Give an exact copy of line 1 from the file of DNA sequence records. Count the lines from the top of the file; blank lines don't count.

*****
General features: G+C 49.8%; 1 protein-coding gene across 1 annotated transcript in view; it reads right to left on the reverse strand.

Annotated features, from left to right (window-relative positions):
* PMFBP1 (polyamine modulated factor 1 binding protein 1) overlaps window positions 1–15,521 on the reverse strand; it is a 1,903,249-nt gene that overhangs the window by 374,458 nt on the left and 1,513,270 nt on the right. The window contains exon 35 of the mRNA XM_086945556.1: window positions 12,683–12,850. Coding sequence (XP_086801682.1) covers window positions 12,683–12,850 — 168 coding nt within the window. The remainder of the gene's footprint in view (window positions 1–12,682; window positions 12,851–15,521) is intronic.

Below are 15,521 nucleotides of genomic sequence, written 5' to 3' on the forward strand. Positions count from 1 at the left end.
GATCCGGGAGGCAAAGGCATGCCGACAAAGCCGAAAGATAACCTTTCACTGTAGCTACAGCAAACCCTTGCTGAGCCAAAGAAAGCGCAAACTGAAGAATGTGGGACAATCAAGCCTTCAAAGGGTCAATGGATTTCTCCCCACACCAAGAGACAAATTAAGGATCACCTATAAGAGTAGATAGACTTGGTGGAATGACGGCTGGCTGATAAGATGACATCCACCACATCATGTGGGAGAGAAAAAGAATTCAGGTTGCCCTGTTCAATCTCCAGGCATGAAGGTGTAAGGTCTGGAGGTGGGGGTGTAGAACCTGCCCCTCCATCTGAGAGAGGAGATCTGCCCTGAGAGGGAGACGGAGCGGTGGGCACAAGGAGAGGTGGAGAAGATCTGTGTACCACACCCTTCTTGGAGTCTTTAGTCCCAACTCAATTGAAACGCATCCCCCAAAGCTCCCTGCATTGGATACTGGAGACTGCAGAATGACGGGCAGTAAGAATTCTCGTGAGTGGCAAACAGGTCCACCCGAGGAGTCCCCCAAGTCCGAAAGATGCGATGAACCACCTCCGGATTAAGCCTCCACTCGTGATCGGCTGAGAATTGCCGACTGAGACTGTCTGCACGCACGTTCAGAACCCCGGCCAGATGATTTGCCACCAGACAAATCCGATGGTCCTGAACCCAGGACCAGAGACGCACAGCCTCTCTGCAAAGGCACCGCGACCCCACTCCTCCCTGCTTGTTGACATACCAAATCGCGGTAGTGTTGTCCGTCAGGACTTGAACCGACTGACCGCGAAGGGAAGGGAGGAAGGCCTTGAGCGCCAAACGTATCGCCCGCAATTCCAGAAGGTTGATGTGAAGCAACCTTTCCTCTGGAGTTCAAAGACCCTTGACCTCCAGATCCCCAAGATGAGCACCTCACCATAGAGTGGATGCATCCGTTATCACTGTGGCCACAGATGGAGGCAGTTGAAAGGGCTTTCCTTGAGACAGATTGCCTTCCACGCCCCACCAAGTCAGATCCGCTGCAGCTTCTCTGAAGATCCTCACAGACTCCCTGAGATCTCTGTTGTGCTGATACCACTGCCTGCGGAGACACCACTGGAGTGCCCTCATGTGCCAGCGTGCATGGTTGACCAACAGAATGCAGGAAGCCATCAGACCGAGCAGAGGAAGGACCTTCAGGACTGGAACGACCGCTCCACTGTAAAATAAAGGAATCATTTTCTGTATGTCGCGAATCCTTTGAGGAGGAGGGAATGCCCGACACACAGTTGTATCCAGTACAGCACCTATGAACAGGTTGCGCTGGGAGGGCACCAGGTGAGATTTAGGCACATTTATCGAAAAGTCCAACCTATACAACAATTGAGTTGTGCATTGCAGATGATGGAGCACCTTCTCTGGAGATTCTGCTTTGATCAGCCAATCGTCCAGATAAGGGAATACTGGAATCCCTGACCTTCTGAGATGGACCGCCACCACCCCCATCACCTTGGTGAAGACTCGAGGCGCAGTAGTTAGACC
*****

General features: G+C 49.8%; 1 protein-coding gene across 1 annotated transcript in view; it reads right to left on the reverse strand.